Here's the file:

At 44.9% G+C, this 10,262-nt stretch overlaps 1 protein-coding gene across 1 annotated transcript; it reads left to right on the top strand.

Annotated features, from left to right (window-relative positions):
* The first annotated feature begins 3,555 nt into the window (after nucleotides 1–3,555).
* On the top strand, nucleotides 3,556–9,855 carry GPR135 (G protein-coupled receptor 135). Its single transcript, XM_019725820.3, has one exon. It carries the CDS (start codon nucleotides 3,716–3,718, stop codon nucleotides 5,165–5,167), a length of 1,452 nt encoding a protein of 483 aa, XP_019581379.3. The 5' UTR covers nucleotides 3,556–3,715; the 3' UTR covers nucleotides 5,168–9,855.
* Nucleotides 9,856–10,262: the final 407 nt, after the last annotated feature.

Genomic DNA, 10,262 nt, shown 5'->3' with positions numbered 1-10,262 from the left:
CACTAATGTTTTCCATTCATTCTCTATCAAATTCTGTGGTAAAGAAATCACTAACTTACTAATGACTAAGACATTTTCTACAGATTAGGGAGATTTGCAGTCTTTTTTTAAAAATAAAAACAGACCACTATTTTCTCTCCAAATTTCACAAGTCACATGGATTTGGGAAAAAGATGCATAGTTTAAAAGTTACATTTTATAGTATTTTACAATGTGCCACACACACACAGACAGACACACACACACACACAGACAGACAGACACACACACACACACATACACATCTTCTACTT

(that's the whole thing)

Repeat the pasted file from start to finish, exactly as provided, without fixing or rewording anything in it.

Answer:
At 44.9% G+C, this 10,262-nt stretch overlaps 1 protein-coding gene across 1 annotated transcript; it reads left to right on the top strand.

Annotated features, from left to right (window-relative positions):
* The first annotated feature begins 3,555 nt into the window (after nucleotides 1–3,555).
* On the top strand, nucleotides 3,556–9,855 carry GPR135 (G protein-coupled receptor 135). Its single transcript, XM_019725820.3, has one exon. It carries the CDS (start codon nucleotides 3,716–3,718, stop codon nucleotides 5,165–5,167), a length of 1,452 nt encoding a protein of 483 aa, XP_019581379.3. The 5' UTR covers nucleotides 3,556–3,715; the 3' UTR covers nucleotides 5,168–9,855.
* Nucleotides 9,856–10,262: the final 407 nt, after the last annotated feature.

Genomic DNA, 10,262 nt, shown 5'->3' with positions numbered 1-10,262 from the left:
CACTAATGTTTTCCATTCATTCTCTATCAAATTCTGTGGTAAAGAAATCACTAACTTACTAATGACTAAGACATTTTCTACAGATTAGGGAGATTTGCAGTCTTTTTTTAAAAATAAAAACAGACCACTATTTTCTCTCCAAATTTCACAAGTCACATGGATTTGGGAAAAAGATGCATAGTTTAAAAGTTACATTTTATAGTATTTTACAATGTGCCACACACACACAGACAGACACACACACACACACAGACAGACAGACACACACACACACACATACACATCTTCTACTT